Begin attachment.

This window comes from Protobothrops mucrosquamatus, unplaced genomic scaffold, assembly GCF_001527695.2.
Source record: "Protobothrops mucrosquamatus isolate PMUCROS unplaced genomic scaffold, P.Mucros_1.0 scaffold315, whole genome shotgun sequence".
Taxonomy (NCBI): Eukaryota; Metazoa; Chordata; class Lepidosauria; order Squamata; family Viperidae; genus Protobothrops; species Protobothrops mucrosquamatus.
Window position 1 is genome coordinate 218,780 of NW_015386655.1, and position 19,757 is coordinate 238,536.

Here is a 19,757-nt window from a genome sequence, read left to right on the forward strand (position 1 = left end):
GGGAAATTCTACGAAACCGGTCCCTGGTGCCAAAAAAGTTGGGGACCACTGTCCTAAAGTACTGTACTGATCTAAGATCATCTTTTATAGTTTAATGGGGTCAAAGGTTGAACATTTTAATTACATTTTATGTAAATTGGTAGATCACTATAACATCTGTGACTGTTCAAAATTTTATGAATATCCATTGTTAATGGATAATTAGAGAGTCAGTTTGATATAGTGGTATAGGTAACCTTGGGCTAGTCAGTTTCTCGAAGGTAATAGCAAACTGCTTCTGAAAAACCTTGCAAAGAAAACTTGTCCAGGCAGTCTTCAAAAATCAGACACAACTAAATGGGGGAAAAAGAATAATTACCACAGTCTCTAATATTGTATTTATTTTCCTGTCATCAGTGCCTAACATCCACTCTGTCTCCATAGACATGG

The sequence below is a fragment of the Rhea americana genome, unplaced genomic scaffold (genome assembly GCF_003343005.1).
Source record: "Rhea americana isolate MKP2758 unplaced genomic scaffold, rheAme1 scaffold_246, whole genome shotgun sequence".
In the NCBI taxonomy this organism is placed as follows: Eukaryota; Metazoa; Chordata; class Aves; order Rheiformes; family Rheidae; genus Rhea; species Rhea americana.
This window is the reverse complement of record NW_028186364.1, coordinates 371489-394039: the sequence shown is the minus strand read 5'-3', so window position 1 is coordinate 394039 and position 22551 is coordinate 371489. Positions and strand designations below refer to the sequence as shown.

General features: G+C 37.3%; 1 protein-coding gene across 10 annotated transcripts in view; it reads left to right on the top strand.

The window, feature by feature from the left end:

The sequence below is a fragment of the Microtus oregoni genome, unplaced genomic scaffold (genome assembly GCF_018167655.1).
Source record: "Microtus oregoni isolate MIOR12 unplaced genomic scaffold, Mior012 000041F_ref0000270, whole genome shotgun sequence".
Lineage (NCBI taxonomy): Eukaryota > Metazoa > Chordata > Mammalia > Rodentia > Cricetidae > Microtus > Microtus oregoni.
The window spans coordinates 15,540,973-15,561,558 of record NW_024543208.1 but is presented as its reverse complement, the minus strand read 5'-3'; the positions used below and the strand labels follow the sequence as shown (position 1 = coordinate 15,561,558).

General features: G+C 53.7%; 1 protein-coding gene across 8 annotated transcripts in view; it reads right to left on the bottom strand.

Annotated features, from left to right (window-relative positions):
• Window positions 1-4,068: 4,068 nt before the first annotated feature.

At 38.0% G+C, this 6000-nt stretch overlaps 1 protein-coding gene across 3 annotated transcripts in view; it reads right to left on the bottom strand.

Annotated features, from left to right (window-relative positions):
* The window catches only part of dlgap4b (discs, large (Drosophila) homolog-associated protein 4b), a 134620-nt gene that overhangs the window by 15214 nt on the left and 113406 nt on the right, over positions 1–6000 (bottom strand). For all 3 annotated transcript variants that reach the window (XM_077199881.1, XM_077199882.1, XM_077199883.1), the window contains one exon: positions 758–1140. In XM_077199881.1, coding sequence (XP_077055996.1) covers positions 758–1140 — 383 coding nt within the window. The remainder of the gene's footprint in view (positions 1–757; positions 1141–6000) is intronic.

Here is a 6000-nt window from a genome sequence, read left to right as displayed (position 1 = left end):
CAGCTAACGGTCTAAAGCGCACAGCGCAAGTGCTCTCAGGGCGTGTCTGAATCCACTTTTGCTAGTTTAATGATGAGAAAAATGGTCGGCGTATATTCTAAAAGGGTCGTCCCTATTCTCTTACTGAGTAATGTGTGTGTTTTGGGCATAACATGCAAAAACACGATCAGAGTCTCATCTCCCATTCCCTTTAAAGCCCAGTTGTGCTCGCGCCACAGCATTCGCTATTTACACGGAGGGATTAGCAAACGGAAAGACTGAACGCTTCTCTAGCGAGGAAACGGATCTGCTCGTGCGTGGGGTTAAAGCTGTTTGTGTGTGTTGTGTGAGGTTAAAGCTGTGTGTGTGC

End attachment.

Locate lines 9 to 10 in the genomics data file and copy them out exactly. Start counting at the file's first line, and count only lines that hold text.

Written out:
In the NCBI taxonomy this organism is placed as follows: Eukaryota; Metazoa; Chordata; class Aves; order Rheiformes; family Rheidae; genus Rhea; species Rhea americana.
This window is the reverse complement of record NW_028186364.1, coordinates 371489-394039: the sequence shown is the minus strand read 5'-3', so window position 1 is coordinate 394039 and position 22551 is coordinate 371489. Positions and strand designations below refer to the sequence as shown.